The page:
The horror genre contains a multitude of talented individuals. For many years, the genre has been a predominately male-dominated industry. However, several women broke the mold. More recently, women have stepped more into the spotlight. In honor of International Women’s Day, here are six brilliant female horror directors!
Mary Harron is a Canadian filmmaker who is responsible for many incredible films. Her horror credits include writing and directing American Psycho, a classic in the genre. She also directed the film adaptation of Rachel Klein‘s novel, The Moth Diaries. Harron once revealed, “I make unpopular versions of popular things. I make a horror film, and it’s not a horror film. None of my genre movies function as genre movies.”
Harron is a feminist and often spoke candidly on this face. She famously said, “I dislike it when women reject feminism; that’s ridiculous. I am a product of feminism. Without feminism, I would not be making films.”
Writer-actor Guinevere Turner, who worked on American Psycho alongside Harron, has spoken several times about the film’s feminist undertones. In an interview with Dazed, she said, “It’s a satire about how men compete with each other and how in this hyper-real universe we created, women are even less important than your tan or your suit or where you summer.”
Kimberly Peirce is known to the horror world for the remake of Carrie. Peirce is a staunch activist for civil and human rights. When speaking about the correlation between the movies she makes and her passion for activism, she said, “I don’t make movies about issues. This is my same litmus test for all the movies I love: Is it a great character on a great emotional quest with a great emotional need? Do they overcome great emotional obstacles? Is it a fantastic story?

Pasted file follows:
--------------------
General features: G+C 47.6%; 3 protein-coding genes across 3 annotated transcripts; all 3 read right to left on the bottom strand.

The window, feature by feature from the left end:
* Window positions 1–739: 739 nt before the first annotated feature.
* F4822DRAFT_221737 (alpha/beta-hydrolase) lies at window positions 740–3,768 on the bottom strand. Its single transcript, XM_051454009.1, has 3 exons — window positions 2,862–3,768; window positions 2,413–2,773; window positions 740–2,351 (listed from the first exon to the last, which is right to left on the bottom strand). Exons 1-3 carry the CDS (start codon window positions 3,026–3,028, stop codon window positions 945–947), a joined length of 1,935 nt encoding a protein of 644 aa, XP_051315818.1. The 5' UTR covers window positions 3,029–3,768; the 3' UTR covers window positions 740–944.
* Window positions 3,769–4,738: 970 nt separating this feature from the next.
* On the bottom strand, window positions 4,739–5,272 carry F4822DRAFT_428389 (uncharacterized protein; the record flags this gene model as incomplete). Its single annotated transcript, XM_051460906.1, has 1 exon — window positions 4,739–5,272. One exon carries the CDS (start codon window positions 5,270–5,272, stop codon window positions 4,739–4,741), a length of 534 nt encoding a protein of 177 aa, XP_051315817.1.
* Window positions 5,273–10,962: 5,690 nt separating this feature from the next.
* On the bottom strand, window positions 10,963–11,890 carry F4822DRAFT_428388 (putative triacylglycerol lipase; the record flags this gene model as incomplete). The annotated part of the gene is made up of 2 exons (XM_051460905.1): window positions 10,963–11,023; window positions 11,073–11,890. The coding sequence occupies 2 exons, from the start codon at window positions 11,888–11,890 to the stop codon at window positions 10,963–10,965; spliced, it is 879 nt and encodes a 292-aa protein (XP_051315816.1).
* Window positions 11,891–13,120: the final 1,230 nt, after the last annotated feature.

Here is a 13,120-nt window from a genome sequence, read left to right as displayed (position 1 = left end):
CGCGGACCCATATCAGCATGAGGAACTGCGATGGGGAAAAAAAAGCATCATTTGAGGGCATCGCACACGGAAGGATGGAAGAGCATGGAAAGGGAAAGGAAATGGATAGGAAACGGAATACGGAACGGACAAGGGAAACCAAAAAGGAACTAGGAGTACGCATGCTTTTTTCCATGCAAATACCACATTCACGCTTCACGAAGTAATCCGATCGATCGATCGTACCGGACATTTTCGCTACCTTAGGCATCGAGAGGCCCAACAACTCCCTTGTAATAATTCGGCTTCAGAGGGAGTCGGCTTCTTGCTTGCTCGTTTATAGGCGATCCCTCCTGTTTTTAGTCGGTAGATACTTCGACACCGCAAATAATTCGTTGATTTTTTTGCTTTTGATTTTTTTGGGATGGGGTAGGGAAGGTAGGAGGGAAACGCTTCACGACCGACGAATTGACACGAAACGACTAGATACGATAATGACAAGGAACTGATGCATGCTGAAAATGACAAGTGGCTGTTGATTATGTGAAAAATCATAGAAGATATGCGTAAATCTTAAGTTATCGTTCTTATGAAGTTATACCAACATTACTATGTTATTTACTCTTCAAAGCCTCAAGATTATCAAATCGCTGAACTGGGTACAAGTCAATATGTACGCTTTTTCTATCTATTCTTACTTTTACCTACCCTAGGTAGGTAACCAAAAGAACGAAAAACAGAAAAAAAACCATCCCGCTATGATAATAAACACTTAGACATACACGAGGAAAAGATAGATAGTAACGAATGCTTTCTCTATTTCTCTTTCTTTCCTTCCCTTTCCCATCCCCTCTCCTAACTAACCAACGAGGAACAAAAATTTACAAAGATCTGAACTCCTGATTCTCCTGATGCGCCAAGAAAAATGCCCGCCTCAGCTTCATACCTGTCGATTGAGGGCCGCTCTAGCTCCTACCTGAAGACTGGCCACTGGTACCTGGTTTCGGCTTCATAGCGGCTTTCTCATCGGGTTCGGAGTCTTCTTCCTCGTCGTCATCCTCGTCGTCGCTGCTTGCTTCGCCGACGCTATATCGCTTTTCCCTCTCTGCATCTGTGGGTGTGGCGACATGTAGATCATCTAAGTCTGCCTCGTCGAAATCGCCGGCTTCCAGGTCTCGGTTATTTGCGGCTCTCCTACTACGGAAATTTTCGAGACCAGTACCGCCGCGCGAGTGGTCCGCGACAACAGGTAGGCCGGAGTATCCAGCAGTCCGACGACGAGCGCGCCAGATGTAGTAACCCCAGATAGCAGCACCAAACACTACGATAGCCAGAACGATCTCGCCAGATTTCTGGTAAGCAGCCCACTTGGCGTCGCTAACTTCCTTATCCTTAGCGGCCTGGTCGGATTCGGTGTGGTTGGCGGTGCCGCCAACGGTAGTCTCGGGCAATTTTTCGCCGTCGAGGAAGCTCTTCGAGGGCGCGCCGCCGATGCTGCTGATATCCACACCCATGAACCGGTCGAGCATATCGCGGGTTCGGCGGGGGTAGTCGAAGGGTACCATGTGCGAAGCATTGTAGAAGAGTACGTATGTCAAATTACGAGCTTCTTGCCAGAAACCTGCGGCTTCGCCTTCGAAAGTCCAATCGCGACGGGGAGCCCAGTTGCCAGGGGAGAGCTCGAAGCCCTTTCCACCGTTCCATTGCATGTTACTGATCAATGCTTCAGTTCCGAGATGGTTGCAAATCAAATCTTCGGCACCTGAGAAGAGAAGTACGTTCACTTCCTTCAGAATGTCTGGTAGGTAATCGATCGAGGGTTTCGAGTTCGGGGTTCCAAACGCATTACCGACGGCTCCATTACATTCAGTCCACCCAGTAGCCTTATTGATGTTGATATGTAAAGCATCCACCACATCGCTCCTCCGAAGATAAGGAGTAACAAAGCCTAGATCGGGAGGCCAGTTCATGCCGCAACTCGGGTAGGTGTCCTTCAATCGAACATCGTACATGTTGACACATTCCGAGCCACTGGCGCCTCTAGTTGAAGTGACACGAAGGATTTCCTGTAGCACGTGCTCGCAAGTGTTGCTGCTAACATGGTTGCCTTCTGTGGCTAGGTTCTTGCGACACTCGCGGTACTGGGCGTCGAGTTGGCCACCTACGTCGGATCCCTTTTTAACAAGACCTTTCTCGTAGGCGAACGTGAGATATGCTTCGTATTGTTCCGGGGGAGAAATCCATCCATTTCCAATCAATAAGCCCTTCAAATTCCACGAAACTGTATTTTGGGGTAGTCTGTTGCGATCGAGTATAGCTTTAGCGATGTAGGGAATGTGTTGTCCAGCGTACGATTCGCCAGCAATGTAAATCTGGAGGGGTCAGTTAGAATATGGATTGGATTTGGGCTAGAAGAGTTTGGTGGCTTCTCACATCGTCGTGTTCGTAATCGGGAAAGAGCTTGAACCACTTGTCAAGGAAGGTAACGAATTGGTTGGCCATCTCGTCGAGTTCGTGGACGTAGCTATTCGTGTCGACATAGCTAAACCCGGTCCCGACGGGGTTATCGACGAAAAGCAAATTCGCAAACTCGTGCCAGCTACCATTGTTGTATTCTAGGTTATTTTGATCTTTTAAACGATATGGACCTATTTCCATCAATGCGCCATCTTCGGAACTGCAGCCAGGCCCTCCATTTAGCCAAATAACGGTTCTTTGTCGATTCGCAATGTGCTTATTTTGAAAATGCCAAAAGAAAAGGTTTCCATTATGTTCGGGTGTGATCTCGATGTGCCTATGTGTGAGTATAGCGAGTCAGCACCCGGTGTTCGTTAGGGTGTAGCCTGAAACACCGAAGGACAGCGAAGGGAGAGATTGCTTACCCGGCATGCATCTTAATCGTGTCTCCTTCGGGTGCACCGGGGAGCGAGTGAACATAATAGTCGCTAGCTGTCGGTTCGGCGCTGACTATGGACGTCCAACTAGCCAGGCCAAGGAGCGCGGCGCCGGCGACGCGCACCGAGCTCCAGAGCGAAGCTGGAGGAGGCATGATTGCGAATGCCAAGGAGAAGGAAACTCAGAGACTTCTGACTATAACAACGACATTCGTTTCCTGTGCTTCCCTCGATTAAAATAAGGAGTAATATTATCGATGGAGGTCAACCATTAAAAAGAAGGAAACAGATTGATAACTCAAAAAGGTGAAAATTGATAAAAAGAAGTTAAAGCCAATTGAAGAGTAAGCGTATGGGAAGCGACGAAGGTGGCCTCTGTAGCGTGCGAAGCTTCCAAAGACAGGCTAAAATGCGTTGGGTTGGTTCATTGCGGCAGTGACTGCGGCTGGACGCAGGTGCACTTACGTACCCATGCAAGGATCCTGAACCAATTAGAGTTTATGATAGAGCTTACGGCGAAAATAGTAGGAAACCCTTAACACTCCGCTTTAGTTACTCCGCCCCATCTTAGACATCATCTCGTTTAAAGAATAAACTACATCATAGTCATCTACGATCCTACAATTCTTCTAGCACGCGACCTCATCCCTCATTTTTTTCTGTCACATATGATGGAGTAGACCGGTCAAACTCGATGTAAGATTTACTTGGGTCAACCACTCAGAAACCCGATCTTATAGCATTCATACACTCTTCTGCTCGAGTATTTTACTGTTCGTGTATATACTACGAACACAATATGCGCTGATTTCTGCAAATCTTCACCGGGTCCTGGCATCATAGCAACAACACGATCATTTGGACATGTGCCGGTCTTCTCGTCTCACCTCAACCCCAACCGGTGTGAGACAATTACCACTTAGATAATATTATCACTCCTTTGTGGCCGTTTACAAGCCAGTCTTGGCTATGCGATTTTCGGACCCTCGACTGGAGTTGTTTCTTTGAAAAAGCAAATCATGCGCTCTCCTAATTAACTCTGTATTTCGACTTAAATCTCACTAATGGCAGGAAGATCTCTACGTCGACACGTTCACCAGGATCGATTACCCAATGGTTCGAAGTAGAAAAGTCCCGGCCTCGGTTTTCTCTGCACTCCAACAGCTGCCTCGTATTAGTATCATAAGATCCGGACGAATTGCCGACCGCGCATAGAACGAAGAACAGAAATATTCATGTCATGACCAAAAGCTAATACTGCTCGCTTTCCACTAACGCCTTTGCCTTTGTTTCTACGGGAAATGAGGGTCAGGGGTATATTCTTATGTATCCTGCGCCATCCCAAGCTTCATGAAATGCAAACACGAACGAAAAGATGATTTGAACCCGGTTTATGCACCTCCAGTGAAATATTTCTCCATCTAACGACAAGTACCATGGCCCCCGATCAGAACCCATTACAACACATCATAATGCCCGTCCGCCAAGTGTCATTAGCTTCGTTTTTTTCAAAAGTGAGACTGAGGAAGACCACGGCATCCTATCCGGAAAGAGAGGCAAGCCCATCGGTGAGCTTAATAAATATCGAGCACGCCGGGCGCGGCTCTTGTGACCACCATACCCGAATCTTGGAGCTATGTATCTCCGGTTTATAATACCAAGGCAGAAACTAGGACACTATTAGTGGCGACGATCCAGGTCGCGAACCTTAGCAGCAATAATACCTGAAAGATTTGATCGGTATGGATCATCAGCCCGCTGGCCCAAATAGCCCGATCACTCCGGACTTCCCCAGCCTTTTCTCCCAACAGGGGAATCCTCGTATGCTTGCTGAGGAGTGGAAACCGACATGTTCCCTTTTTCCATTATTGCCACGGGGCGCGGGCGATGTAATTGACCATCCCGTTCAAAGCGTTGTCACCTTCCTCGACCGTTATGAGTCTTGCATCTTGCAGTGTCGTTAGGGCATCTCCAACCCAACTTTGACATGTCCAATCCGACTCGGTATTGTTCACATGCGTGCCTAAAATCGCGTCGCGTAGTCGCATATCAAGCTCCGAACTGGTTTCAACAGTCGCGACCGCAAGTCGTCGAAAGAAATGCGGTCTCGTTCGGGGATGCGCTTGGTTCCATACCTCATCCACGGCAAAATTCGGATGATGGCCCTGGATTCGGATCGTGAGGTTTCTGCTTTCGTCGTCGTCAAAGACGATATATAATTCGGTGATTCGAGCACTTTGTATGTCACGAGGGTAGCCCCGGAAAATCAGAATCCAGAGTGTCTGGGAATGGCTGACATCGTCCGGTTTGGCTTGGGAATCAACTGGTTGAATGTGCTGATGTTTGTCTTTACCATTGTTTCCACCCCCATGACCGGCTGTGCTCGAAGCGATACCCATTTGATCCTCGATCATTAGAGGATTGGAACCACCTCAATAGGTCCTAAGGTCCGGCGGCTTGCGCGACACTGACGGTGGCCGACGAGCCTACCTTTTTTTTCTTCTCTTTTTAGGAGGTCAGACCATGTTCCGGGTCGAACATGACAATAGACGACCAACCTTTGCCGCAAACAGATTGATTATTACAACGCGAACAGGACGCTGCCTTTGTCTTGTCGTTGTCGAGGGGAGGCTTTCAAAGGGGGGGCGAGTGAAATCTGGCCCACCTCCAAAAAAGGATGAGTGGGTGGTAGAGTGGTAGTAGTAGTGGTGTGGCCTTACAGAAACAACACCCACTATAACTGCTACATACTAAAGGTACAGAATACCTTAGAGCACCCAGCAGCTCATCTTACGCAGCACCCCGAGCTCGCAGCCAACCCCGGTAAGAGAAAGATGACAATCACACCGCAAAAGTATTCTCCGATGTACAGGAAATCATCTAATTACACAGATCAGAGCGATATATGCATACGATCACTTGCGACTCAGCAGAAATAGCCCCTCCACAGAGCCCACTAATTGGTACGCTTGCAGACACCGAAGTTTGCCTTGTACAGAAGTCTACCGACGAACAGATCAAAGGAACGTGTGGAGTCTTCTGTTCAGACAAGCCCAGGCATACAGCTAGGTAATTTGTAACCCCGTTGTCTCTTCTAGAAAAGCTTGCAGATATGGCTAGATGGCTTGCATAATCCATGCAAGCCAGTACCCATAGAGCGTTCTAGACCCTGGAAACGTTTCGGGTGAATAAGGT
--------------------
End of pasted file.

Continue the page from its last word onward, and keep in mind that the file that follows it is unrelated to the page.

I didn’t set out to be a political activist. I’m just a human being who’s moved by certain things, and if certain things break my heart, I set out to fix them.”
Whenever a classic film such as Carrie is remade, fans doubt it will be well-executed. When it comes to telling a familiar story, Peirce said, “I think it’s always a challenge when you’re telling a story that people know. But hopefully, good storytelling — well, there’s two things. One is, you have to have surprises and changes so that people are — you keep them interested, you take them down roads that they didn’t expect and give them suspense and surprise.”
Jennifer Kent is a triple threat, actress, writer and director. As a horror director, she is best known for the trope-defying film, The Babadook. She also wrote and directed Monster, a terrifying story about the monster in the closet.
In an interview with The Cut, Kent spoke about the inspiration behind The Babadook.
I have a friend who’s a single mother, whose son was traumatized by this monster figure that he thought he saw everywhere in the house. So I thought, “What if this thing was real, on some level?” So I made Monster [a 2005 short film] about that idea. But I couldn’t leave it alone. I kept coming back to it. And that led to The Babadook.
Kent went on to talk about the protagonist in The Babadook. She said, “I wasn’t interested in making likable characters, something we don’t see a lot of in movies, particularly American ones. I think horror is the perfect genre to make flawed characters. It’s built for that. Not everyone will agree, but then again, I didn’t make this film for everyone. I don’t think that’s possible.”